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API Management / Cloud Services / Data

Idem: Could VMware’s Salt Project Solve the Multicloud Mess?

Idem delivers Infrastructure as Data and makes the cloud more simplified, easier to maintain, easier to discover, and easier to use.
Apr 11th, 2022 3:00am by
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DevOps teams know how incredibly complex managing multicloud and numerous APIs is. The process remains one of the major resource-draining challenges organizations face as they scale. Additionally, despite very helpful processes, such as GitOps, and numerous other solutions on offer, each CI/CD production pipeline typically requires massive amounts of configuration and manual management for every environment in which an application is deployed.

A number of alternate alternatives exist that provide interfaces on top of all these different APIs and cloud environments purporting to simplify the complexity. However, they do not solve the fundamental problem: how to automate the largely manual process of parsing through often incredible amounts of code bases associated with each deployment.

This calls for a fundamental shift in how the configuration data is presented and made available for each cloud environment and API so that the data is accessible and processed with actionable results.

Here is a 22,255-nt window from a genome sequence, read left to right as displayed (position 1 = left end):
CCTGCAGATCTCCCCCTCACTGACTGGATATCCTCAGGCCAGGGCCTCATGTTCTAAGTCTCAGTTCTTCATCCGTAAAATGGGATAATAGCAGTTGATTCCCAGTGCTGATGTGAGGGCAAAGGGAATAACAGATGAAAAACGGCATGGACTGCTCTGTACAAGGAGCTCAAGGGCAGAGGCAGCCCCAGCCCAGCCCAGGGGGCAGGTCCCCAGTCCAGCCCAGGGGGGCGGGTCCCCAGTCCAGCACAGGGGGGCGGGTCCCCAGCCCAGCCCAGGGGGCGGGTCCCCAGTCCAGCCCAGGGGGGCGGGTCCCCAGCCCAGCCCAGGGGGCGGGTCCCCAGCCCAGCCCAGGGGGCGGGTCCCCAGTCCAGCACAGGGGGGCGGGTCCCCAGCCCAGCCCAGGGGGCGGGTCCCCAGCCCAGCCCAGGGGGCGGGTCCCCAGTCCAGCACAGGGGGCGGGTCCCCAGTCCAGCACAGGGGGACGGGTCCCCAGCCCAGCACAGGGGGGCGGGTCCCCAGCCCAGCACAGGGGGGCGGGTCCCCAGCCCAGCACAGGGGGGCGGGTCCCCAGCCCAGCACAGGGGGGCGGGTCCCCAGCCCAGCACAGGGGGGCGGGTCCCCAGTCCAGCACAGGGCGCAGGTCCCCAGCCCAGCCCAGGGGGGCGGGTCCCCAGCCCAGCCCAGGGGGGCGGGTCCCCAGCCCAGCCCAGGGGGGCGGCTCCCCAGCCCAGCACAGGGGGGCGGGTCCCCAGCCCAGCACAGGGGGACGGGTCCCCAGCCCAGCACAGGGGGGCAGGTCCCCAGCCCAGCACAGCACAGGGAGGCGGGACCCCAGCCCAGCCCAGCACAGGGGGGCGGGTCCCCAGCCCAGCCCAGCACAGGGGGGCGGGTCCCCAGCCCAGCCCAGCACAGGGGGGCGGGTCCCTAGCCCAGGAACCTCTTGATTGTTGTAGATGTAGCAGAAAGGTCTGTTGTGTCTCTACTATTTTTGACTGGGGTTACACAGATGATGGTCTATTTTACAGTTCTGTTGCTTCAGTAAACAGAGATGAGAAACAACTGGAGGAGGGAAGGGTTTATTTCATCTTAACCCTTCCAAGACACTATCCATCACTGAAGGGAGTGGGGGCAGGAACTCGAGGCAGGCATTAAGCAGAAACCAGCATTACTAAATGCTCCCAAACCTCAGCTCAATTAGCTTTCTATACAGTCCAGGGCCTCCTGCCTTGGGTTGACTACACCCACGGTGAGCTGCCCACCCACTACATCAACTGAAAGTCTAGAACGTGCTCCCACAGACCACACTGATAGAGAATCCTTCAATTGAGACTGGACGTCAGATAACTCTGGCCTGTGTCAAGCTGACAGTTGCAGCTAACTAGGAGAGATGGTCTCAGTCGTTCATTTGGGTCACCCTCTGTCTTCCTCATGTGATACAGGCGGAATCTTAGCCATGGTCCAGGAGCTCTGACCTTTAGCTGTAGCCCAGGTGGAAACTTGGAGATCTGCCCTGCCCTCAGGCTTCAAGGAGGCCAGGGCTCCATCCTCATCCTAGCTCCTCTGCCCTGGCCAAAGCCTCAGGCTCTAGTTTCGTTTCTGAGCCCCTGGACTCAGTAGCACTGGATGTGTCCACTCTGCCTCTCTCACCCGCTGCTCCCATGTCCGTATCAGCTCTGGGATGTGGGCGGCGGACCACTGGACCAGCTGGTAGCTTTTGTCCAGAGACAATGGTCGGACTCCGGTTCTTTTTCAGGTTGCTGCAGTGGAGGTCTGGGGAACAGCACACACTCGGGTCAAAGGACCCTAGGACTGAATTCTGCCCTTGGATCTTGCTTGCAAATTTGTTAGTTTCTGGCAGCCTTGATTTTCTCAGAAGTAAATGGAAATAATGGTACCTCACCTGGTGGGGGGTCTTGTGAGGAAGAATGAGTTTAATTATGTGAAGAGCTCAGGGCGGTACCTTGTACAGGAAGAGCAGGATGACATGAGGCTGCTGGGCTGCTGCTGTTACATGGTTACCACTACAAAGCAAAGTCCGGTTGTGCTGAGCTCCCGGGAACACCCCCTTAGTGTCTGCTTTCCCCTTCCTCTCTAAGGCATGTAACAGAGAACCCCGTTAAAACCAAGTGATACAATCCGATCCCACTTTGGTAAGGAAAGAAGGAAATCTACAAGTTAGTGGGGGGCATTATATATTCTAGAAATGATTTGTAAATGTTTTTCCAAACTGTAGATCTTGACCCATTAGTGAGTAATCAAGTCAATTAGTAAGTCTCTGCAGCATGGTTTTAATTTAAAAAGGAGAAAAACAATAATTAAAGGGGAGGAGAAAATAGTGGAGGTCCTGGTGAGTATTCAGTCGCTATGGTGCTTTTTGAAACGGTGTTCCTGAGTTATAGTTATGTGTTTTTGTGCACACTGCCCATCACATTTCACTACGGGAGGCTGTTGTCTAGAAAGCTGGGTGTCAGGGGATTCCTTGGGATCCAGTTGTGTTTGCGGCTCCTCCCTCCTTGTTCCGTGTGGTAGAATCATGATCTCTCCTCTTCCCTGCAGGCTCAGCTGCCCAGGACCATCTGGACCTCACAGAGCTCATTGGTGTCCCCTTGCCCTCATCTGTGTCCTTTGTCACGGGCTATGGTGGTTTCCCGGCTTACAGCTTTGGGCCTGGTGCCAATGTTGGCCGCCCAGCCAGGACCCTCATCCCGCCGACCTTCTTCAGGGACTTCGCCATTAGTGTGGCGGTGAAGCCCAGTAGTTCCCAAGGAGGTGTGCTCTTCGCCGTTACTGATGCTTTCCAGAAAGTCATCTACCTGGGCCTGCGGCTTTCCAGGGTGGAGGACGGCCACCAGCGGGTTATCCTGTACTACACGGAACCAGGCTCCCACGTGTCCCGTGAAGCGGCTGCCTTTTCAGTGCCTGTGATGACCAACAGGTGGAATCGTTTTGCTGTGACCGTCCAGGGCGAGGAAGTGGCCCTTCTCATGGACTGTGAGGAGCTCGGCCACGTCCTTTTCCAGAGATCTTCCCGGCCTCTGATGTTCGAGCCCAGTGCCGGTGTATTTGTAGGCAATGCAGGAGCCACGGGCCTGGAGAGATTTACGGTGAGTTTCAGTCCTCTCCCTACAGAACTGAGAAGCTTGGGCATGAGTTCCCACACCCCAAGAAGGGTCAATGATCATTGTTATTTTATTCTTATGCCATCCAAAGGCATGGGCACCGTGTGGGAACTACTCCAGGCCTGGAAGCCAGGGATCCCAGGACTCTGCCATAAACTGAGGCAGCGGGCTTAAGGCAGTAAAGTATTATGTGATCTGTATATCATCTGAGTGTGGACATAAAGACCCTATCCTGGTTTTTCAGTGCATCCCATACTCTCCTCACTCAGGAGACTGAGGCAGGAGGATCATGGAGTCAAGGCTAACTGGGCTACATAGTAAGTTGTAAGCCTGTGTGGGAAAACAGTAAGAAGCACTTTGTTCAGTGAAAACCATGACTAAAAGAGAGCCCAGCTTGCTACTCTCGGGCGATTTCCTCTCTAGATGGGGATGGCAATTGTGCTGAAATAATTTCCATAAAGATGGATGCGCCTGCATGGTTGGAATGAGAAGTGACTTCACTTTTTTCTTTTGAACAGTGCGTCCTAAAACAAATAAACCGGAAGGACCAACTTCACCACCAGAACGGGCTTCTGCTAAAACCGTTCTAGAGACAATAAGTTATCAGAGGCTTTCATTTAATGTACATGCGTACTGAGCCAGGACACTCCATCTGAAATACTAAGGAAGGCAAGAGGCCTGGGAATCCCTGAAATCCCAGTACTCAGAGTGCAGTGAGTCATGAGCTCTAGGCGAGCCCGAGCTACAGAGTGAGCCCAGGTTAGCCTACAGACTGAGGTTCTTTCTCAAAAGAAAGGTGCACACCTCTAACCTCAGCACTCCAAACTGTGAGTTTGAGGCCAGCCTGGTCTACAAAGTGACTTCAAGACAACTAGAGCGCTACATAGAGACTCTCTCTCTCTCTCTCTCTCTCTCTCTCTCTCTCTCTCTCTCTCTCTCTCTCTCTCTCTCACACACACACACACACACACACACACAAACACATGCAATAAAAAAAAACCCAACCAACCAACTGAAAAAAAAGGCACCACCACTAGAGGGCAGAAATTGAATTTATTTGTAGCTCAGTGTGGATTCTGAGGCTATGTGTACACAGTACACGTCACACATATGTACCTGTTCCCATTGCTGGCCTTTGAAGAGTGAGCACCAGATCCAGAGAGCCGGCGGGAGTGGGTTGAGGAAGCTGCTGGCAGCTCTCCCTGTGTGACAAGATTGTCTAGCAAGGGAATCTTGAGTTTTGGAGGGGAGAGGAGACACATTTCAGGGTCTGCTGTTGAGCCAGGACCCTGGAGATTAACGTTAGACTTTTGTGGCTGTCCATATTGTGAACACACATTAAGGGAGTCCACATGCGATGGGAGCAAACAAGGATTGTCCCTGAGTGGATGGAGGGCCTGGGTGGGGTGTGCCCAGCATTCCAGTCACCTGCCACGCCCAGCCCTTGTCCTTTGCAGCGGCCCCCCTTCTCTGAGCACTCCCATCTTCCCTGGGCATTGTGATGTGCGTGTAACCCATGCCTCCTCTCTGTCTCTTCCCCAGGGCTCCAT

During the past couple of years, SaltStack (which VMware acquired in 2020) and VMware engineers headed by SaltStack founder and CTO, Tom Hatch, set out to find a solution, resulting in the open source Idem Project. The resulting open source tool was created to reduce the enormous complexities associated with orchestrating massive amounts of codebases for each cloud deployment and API into a format consisting of data that the project creators say a human mind can readily understand and manage.

The Idem project could potentially solve a “foundational” problem associated with developing microservices applications for multiple cloud environments, Torsten Volk, an analyst for Enterprise Management Associates (EMA) told The New Stack.

“Doing away with all of this complexity without any doubt is the foundation for a universal cloud automation platform,” Volk said. “Whether or not VMware has really pulled this off to a degree that covers the core IaaS use cases might be one of the most interesting things to watch in DevOps in 2022.”

The main issue  is how AWS, Azure, Google Cloud, CloudFlare “and friends all offer different APIs to set up, configure and manage the same core services for storage, network, compute, database, messaging and so on,” Volk said. “This makes it tricky and labor intensive to define truly identical application environments. Without identical environments you cannot know upfront whether the same infrastructure code requirements lead to the same results in terms of performance, availability, reliability, security, compliance and even runtime components,” Volk said. “Idem introduces the concept of ‘Idempotence’ to describe the platform’s ability to define and enforce consistent results when executing application code on different clouds. You could describe this ambition as the ‘holy grail’ that provides access to the true promise of multi-cloud.” 

Infrastructure as Data

In this way, Idem “reduces” cloud configuration. Instead of Infrastructure as Code, Idem delivers Infrastructure as Data, according to Idem documentation.